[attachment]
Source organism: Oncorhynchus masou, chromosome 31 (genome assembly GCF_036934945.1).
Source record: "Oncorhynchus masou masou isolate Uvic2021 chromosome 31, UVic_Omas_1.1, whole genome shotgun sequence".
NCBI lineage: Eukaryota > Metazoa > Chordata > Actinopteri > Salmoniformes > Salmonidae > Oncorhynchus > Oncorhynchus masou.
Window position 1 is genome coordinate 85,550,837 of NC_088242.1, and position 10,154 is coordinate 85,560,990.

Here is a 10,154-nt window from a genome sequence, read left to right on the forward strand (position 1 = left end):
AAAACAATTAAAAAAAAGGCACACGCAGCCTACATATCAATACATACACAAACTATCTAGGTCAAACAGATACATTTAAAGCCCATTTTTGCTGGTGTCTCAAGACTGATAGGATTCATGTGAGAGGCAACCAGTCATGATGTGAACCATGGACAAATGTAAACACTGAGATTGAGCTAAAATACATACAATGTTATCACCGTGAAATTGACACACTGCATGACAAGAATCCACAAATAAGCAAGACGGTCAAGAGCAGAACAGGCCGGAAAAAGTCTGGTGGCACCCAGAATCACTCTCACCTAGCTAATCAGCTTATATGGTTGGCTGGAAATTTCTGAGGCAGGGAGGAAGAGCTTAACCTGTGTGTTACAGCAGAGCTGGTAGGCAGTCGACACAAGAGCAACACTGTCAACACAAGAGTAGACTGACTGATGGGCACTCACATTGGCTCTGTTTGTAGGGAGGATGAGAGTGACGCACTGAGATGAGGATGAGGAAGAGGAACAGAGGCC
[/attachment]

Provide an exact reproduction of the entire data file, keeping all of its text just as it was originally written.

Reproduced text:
Source organism: Oncorhynchus masou, chromosome 31 (genome assembly GCF_036934945.1).
Source record: "Oncorhynchus masou masou isolate Uvic2021 chromosome 31, UVic_Omas_1.1, whole genome shotgun sequence".
NCBI lineage: Eukaryota > Metazoa > Chordata > Actinopteri > Salmoniformes > Salmonidae > Oncorhynchus > Oncorhynchus masou.
Window position 1 is genome coordinate 85,550,837 of NC_088242.1, and position 10,154 is coordinate 85,560,990.

Here is a 10,154-nt window from a genome sequence, read left to right on the forward strand (position 1 = left end):
AAAACAATTAAAAAAAAGGCACACGCAGCCTACATATCAATACATACACAAACTATCTAGGTCAAACAGATACATTTAAAGCCCATTTTTGCTGGTGTCTCAAGACTGATAGGATTCATGTGAGAGGCAACCAGTCATGATGTGAACCATGGACAAATGTAAACACTGAGATTGAGCTAAAATACATACAATGTTATCACCGTGAAATTGACACACTGCATGACAAGAATCCACAAATAAGCAAGACGGTCAAGAGCAGAACAGGCCGGAAAAAGTCTGGTGGCACCCAGAATCACTCTCACCTAGCTAATCAGCTTATATGGTTGGCTGGAAATTTCTGAGGCAGGGAGGAAGAGCTTAACCTGTGTGTTACAGCAGAGCTGGTAGGCAGTCGACACAAGAGCAACACTGTCAACACAAGAGTAGACTGACTGATGGGCACTCACATTGGCTCTGTTTGTAGGGAGGATGAGAGTGACGCACTGAGATGAGGATGAGGAAGAGGAACAGAGGCC